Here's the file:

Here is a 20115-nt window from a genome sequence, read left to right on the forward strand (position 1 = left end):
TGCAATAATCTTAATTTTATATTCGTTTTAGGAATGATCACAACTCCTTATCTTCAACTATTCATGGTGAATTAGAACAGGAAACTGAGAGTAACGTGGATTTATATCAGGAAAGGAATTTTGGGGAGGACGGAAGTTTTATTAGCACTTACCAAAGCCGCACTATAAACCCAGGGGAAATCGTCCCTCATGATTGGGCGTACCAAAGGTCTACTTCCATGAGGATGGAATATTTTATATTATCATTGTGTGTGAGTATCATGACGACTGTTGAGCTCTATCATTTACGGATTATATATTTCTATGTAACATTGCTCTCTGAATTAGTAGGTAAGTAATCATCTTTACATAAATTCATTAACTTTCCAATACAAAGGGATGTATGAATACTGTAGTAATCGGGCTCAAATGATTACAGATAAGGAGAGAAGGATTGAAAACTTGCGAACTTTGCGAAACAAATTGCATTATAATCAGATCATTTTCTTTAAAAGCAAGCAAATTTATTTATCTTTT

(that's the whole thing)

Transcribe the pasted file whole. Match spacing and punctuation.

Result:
Here is a 20115-nt window from a genome sequence, read left to right on the forward strand (position 1 = left end):
TGCAATAATCTTAATTTTATATTCGTTTTAGGAATGATCACAACTCCTTATCTTCAACTATTCATGGTGAATTAGAACAGGAAACTGAGAGTAACGTGGATTTATATCAGGAAAGGAATTTTGGGGAGGACGGAAGTTTTATTAGCACTTACCAAAGCCGCACTATAAACCCAGGGGAAATCGTCCCTCATGATTGGGCGTACCAAAGGTCTACTTCCATGAGGATGGAATATTTTATATTATCATTGTGTGTGAGTATCATGACGACTGTTGAGCTCTATCATTTACGGATTATATATTTCTATGTAACATTGCTCTCTGAATTAGTAGGTAAGTAATCATCTTTACATAAATTCATTAACTTTCCAATACAAAGGGATGTATGAATACTGTAGTAATCGGGCTCAAATGATTACAGATAAGGAGAGAAGGATTGAAAACTTGCGAACTTTGCGAAACAAATTGCATTATAATCAGATCATTTTCTTTAAAAGCAAGCAAATTTATTTATCTTTT